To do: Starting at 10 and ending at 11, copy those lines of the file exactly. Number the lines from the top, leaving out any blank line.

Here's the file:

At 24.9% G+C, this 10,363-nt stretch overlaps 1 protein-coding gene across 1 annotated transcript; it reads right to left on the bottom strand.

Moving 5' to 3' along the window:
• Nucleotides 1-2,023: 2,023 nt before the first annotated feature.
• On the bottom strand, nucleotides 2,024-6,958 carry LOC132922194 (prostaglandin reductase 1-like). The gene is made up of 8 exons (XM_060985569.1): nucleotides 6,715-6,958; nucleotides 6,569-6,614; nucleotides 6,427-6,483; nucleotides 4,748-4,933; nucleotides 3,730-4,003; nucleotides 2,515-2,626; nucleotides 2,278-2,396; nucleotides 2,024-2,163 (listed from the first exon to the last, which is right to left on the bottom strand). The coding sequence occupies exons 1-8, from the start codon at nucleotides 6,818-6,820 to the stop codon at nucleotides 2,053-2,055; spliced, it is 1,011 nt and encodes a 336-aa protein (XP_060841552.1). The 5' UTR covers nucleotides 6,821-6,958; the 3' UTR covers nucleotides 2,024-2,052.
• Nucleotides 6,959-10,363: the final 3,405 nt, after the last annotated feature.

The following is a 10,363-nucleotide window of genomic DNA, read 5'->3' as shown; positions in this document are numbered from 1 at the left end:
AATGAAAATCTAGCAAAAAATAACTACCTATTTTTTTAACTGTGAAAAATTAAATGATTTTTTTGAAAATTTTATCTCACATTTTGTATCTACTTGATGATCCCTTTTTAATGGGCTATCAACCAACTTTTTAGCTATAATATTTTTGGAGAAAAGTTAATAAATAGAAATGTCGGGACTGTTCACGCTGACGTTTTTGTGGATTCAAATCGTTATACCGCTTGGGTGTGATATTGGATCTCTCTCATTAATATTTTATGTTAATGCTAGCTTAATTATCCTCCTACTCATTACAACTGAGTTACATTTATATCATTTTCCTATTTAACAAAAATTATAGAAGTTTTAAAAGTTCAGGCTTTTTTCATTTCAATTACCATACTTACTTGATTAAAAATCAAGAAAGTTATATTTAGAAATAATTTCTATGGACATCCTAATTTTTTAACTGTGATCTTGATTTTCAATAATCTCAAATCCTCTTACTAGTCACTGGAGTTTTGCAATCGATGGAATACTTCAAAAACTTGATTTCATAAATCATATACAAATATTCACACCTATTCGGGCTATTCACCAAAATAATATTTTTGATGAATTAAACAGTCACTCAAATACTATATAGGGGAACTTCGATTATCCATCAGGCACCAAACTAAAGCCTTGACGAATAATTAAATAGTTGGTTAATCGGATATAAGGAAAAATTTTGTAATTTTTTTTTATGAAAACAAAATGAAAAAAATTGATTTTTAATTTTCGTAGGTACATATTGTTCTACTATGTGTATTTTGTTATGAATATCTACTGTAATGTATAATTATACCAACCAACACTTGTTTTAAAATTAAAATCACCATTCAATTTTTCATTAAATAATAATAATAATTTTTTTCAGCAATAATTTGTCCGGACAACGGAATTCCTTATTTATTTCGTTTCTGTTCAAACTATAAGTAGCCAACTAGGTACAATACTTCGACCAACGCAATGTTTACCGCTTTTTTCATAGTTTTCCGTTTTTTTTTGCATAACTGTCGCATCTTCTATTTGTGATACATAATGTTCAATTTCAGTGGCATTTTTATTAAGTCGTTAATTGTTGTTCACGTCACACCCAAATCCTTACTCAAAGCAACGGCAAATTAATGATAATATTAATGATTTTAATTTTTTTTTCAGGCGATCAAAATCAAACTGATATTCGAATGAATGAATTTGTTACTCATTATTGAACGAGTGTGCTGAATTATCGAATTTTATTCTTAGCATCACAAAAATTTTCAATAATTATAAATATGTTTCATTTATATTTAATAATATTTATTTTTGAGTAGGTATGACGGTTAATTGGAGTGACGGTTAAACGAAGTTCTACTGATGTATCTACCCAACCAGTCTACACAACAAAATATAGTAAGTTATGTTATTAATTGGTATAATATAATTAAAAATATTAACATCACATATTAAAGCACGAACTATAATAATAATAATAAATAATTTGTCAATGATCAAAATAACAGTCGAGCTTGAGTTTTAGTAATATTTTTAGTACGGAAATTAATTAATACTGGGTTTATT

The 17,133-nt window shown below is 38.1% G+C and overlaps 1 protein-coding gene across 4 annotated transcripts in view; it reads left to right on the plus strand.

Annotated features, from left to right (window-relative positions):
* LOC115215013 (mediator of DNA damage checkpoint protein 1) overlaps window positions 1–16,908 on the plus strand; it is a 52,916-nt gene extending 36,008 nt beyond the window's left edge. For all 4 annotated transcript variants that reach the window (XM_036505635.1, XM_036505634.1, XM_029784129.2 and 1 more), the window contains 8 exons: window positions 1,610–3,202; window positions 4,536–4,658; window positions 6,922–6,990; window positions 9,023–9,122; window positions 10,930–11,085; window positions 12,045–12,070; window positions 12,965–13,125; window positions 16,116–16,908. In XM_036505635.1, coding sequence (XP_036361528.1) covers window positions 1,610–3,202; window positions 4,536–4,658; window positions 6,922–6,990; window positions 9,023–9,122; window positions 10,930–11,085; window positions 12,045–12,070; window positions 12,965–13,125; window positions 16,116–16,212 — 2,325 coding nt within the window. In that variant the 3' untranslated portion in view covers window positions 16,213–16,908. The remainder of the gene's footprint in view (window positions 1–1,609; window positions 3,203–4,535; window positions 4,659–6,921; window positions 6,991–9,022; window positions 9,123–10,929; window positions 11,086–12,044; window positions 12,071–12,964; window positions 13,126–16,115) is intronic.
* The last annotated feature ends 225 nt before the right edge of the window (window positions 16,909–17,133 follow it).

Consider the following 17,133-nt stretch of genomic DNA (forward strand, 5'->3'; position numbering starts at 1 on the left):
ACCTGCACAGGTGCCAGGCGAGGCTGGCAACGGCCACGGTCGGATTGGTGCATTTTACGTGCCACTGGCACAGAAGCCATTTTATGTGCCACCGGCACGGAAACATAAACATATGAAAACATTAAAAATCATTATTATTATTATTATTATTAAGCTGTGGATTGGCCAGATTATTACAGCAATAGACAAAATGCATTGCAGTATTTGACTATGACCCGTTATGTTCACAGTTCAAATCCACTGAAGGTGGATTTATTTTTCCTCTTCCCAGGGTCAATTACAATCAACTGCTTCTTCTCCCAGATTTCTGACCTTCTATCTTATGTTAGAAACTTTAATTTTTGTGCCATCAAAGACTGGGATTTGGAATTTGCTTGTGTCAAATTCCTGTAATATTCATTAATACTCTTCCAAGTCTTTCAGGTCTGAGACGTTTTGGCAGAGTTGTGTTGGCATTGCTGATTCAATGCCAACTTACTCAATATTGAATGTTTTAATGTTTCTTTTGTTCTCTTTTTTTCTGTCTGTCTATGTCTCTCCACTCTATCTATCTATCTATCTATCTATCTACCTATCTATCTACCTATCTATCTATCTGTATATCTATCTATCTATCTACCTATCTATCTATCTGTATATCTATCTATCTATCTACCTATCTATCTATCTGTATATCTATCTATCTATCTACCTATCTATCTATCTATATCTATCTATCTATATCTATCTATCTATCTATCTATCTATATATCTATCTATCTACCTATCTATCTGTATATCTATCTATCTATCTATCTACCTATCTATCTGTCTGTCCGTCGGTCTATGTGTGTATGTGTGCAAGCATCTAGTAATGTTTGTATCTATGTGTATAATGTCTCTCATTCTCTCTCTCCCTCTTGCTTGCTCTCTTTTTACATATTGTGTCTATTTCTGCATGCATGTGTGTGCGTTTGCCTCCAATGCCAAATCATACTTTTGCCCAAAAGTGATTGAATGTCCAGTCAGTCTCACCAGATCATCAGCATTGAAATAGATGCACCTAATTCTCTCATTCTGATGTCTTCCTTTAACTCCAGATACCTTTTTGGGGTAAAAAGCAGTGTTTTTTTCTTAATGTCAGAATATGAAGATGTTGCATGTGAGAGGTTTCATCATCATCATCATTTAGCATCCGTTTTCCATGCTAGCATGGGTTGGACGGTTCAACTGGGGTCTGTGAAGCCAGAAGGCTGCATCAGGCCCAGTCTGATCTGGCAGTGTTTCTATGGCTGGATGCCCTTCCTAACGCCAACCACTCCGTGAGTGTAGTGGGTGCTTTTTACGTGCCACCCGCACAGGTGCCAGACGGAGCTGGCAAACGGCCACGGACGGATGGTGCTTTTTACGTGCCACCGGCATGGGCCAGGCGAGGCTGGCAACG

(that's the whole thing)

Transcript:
* LOC115215013 (mediator of DNA damage checkpoint protein 1) overlaps window positions 1–16,908 on the plus strand; it is a 52,916-nt gene extending 36,008 nt beyond the window's left edge. For all 4 annotated transcript variants that reach the window (XM_036505635.1, XM_036505634.1, XM_029784129.2 and 1 more), the window contains 8 exons: window positions 1,610–3,202; window positions 4,536–4,658; window positions 6,922–6,990; window positions 9,023–9,122; window positions 10,930–11,085; window positions 12,045–12,070; window positions 12,965–13,125; window positions 16,116–16,908. In XM_036505635.1, coding sequence (XP_036361528.1) covers window positions 1,610–3,202; window positions 4,536–4,658; window positions 6,922–6,990; window positions 9,023–9,122; window positions 10,930–11,085; window positions 12,045–12,070; window positions 12,965–13,125; window positions 16,116–16,212 — 2,325 coding nt within the window. In that variant the 3' untranslated portion in view covers window positions 16,213–16,908. The remainder of the gene's footprint in view (window positions 1–1,609; window positions 3,203–4,535; window positions 4,659–6,921; window positions 6,991–9,022; window positions 9,123–10,929; window positions 11,086–12,044; window positions 12,071–12,964; window positions 13,126–16,115) is intronic.
* The last annotated feature ends 225 nt before the right edge of the window (window positions 16,909–17,133 follow it).